Our audience

 The aim of this blog is to encourage dialogue and exchange for anyone interested in parenting, children and digital media, including:

  • Those with a personal responsibility for children’s welfare (e.g. parents, grandparents or other carers, relatives and mentors)
  • Professionals who work directly with parents and children (e.g. teachers, informal educators, librarians, childcare professionals, clinicians, social workers, etc.)
  • People and bodies who plan policy, products and services for parents and children (e.g. journalists, parenting experts and advisers, on- and offline parenting groups, media regulators, policy-makers, content developers, etc.)
  • Researchers with an interest in parenting, families and digital media (e.g. students, academic researchers, media consultants or think tanks, etc.)

Length and format

  • Each post should be between 700 and 900 words, in Word format.
  • Subheadings and short paragraphs should be used to make the post easier to read online or on a mobile device.
  • Titles should be appropriate and catchy, highlighting the main argument or key finding, or they can be phrased as a provocative question (provided an insightful answer is provided in your post!). Titles should be short but clear (as they will become the content for Twitter).
  • Your post should have a clear conclusion – a strong statement, provocation or question.

Writing style and language

  • Do not use jargon, acronyms or technical abbreviations.
  • Write in everyday language, accessible to an informed public audience.
  • Use bullet points to highlight or summarise key points.
  • Don’t assume prior knowledge from your readers; write your post as a standalone piece.
  • Use UK English (i.e. –ise endings, single quote marks etc.). 

Links

  • Provide evidence for your claims, linking to source material. Where possible, hyperlink to appropriate sources (and use footnotes only for offline/paywalled sources).
  • Hyperlink key words in your text to useful open-access and trustworthy sources (e.g. reports or research, policy documents, news, other blogs, relevant context etc.).

Visuals

  • Each post should be published with a visual, which can either be a photograph or diagram.
  • Photos, images, graphs or charts should only be used if you (a) own the rights to them or (b) are legally allowed to republish them: let us know to whom the visual should be attributed.
  • If you are unable to provide a visual, the editors will pick one with an appropriate Creative Commons license.

Content review process

  • All articles will be reviewed by at least one of the members of the Parenting for a Digital Future research team and approved for publication.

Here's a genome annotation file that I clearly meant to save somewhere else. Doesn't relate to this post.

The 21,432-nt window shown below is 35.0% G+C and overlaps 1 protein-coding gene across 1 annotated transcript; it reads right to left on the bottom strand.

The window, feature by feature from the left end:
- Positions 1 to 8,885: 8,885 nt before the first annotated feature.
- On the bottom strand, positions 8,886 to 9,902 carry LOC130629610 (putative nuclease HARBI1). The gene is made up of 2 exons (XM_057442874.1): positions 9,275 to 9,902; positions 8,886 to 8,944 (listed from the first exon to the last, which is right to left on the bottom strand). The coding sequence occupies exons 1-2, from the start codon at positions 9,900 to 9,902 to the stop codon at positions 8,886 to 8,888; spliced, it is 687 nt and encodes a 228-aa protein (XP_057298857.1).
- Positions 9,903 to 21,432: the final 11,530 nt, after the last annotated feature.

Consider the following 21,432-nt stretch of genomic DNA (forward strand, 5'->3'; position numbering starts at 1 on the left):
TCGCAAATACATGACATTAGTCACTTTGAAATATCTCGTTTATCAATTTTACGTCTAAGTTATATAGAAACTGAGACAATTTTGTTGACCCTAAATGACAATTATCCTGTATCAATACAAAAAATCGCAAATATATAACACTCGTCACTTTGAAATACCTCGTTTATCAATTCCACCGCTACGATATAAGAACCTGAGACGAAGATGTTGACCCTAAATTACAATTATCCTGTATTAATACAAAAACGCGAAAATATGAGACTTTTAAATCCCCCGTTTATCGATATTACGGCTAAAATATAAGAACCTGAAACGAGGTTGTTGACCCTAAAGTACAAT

• The piece may be edited to make it more readable and accessible to a wider audience. Edits may include shortening or summarising the text.

Contributor biography and photo

  • For each guest post, we will add a short introductory paragraph that includes your affiliation and introduces your post.
  • Please send us a headshot photo of yourself plus a short (2-3) sentence bio (with links, if desired) that we can post alongside the introductory paragraph.

Ethics

  • All posts, including guest contributions, are the opinions of the individual author and not of the LSE, the MacArthur Foundation or the Connected Learning Research Network.
  • Contributors are responsible for the accuracy of their work.
  • Unattributed use of other people’s work is unacceptable and harmful, not only to the author, but also to the reputation of the blog. Responsibility for any plagiarism rests with the contributor.
  • Comments to a post will be moderated, as stated in our Comment Policy.
  • All posts are published under a Creative Commons license, and other blogs and publications are free to use them, without editing for content, with attribution.

Especially for ‘Around the world’ contributors

  • Around the World is a regular series on our blog, Parenting for a Digital Future, where we explore the diversity of experiences of and debates around digital media for parents, children and young people in different places around the world.
  • Our aim is to showcase research that demonstrates varieties of parenting practice, and explores parental hopes or concerns, whether distinctive or shared in common.
  • Contributions need not represent completed research projects. Briefly introduce your research context and/or field site.
  • Examples of topics could include:
    • Parental preoccupations regarding digital media, whether as avenues for connection and opportunity or as areas of concern, or both. Do you sense differences between what parents think they should say about digital media and what they actually do? Does this reflect their ideas of makes for a ‘good’ or ‘bad’ parent?
    • Especially interesting or unexpected case studies of parenting and digital media that you’ve come across in your research.
    • The kinds of technology people have access to or invest in and how do they use and value these? Are some forms of media considered ‘good’ and some ‘bad’? Why?
    • Public discourses about digital media in the area where you work – from government/policy (e.g. the AAP ‘no screen time’ rhetoric) or cultural/religious leaders? Or, the messages are parents receiving and how you think they respond to these.